The US Air Force’s bomber fleet has been very busy, carrying out frequent missions in Europe, the Middle East and Asia.
These flights must “ensure that the chess pieces move regularly,” said the Air Force Chief of Staff.
The Air Force needs to be “thoughtful” about the messages it sends to adversaries, General Charles Brown said.
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The growing activity of U.S. Air Force bombers is part of a concerted effort to show that these planes can fly when and where they want, the senior military officer said last week. air.
“It’s the ability of global air power … and the ability to operate and be ready to go anywhere, anywhere, anytime,” the general told reporters on Wednesday. Charles Brown, Air Force Chief of Staff.
Brown’s comments came in response to a question about the deployment of B-1B bombers this month in Norway, the first time that US bombers have operated from that country.
“Will it happen again in Norway? Probably a good chance. When? It could happen at any time,” Brown said. “It’s all about the competition, and if I told you exactly when that was going to happen, I wouldn’t participate, because you would report it.”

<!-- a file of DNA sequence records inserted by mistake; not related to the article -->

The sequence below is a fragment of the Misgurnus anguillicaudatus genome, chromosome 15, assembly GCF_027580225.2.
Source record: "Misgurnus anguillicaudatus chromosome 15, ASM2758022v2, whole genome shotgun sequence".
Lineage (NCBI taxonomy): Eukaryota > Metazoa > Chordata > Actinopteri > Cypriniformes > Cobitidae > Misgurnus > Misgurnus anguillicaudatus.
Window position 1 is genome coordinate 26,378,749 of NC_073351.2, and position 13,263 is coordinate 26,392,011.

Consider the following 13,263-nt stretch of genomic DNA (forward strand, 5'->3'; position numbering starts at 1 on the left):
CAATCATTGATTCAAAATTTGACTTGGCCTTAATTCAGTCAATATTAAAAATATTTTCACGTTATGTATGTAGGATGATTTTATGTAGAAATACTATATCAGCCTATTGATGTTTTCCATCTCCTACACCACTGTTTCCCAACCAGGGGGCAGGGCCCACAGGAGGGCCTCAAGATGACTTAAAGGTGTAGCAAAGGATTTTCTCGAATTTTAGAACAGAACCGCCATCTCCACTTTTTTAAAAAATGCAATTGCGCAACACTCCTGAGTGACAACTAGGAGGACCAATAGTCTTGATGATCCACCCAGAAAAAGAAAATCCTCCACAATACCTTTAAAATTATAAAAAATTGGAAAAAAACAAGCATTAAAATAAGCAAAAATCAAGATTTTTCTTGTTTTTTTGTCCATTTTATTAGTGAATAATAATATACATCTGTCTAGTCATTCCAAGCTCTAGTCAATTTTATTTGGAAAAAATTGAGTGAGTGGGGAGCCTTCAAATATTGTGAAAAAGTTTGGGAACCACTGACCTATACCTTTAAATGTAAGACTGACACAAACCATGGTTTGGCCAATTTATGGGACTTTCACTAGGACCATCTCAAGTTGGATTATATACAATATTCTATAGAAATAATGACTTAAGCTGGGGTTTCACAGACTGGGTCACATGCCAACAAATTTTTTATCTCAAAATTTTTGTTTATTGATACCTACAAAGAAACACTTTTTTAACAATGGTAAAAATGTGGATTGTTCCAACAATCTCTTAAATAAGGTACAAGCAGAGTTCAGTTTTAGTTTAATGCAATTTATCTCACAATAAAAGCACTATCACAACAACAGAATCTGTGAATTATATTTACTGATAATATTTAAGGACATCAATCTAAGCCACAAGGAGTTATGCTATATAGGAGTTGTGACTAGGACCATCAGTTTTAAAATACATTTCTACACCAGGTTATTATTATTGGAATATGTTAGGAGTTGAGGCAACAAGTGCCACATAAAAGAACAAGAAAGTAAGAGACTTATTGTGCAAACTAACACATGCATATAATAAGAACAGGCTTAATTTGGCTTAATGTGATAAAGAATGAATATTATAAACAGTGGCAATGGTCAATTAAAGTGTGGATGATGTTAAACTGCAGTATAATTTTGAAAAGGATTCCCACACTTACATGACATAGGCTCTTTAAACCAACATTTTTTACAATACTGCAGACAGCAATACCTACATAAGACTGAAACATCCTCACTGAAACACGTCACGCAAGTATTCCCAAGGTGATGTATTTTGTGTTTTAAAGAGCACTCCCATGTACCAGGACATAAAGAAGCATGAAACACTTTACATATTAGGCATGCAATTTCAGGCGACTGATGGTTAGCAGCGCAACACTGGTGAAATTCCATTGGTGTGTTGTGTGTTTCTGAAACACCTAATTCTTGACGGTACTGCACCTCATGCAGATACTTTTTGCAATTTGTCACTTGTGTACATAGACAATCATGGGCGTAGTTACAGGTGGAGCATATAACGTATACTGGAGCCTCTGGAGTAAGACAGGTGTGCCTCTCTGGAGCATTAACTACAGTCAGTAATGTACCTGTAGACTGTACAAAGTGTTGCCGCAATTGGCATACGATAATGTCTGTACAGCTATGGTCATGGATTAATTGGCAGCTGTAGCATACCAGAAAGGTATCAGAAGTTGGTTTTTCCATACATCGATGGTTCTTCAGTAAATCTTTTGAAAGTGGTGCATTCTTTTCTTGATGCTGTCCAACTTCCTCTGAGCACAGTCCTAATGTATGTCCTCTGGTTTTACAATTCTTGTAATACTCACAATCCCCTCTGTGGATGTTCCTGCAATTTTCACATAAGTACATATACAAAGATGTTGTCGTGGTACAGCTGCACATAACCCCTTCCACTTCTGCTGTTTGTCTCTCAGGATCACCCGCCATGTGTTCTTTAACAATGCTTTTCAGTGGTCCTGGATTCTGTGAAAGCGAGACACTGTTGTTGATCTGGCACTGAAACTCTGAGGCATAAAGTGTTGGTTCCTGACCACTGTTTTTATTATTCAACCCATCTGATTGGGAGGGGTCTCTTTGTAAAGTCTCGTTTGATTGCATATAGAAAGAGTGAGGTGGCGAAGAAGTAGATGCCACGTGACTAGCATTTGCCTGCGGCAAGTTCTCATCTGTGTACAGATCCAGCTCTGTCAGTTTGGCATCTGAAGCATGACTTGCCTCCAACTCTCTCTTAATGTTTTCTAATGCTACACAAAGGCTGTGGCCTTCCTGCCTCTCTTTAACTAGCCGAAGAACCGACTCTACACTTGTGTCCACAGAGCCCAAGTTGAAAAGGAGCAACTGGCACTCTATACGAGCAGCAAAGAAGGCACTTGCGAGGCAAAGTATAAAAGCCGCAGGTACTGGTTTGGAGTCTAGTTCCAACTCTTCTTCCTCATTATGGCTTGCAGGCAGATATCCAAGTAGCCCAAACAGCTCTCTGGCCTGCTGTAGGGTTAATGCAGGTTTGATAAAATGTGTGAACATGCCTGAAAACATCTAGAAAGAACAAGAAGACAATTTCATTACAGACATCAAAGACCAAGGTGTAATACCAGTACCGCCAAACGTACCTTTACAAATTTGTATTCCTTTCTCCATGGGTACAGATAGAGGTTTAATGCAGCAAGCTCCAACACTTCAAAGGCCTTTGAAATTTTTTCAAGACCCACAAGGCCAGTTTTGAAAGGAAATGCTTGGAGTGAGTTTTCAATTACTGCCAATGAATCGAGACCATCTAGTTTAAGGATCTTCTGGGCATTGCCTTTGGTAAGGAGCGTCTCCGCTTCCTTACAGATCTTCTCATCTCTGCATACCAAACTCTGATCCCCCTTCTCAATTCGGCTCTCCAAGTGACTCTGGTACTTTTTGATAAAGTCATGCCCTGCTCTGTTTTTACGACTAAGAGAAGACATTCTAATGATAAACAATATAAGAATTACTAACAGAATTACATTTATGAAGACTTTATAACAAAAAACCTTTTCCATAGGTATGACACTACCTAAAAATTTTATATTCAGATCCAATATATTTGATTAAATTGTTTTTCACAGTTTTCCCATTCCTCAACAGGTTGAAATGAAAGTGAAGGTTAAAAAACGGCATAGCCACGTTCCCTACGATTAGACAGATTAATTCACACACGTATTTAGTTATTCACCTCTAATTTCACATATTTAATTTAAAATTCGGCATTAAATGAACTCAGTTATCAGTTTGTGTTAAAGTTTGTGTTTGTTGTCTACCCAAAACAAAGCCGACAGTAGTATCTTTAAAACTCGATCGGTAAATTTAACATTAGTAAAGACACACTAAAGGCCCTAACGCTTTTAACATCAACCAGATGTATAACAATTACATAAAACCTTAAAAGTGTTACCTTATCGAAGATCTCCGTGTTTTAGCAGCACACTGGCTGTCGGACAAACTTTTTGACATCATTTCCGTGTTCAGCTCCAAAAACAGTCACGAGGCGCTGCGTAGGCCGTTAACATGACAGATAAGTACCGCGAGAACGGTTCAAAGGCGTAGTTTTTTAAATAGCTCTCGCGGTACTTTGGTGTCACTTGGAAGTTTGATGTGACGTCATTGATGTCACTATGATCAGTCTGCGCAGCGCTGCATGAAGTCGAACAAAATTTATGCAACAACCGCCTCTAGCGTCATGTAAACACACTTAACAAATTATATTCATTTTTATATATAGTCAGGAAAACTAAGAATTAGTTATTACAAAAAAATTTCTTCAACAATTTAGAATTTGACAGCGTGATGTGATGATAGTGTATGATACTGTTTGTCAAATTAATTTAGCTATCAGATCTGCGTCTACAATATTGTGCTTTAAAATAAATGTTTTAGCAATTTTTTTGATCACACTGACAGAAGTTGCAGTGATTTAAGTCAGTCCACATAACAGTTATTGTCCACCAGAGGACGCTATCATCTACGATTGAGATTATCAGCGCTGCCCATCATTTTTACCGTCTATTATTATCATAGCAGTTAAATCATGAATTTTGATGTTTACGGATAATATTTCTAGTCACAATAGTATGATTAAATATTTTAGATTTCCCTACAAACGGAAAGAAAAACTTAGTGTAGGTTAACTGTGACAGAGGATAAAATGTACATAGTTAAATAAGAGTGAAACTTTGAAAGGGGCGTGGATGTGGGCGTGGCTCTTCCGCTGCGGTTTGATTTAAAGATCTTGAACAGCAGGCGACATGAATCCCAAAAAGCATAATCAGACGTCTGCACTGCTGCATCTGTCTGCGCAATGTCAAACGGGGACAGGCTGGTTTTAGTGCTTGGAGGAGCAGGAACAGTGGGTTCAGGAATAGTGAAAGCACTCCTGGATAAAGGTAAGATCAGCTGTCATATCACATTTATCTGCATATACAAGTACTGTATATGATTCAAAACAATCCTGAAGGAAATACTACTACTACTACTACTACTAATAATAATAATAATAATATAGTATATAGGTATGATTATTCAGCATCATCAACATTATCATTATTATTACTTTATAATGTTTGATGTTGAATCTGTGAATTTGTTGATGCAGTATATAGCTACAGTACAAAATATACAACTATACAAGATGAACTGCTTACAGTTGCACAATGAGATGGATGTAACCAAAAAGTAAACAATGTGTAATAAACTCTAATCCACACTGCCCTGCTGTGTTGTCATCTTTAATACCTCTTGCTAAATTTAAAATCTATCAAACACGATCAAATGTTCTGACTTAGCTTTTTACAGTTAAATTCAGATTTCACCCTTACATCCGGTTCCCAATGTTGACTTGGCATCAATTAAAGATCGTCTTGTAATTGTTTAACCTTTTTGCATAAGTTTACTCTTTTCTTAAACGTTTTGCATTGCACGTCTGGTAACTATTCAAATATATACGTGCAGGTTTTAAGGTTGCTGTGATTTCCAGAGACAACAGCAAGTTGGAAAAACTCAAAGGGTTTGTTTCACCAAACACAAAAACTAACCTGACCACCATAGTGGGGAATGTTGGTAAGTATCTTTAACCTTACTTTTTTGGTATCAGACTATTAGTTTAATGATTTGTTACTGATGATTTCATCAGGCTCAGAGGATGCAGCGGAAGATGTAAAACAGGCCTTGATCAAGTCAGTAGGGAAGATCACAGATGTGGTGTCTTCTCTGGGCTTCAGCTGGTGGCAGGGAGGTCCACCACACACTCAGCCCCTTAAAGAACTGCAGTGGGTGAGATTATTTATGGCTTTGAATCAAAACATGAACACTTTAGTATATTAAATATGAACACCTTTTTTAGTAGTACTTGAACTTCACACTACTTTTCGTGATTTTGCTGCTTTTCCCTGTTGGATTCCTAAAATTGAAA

U.S. bombers have made shorter overseas deployments and round-trip flights from the United States as part of Dynamic Force Employment, a concept in which U.S. forces aim to “ be strategically predictable but operationally unpredictable, ” Air Force Lt. Col. Michael Middents told Insider. in October.
Middents flew six B-52 bombers on a five-week bomber, or BTF, mission to the UK in August. The BTFs are supposed to demonstrate this flexibility – during Middents’ five-week mission, bombers flew throughout the region.
Another BTF last spring took the B-1Bs to Sweden for the first time. Five times since mid-November, US-based bombers have flown to the Middle East and returned to BTFs which US officials say are aimed at deterring Iran.
Bombers are also more active in the Indo-Pacific region, where the Air Force announced in early 2020 the end of its continued bomber presence, a 16-year mission in which bombers have deployed. in Guam for months at a time.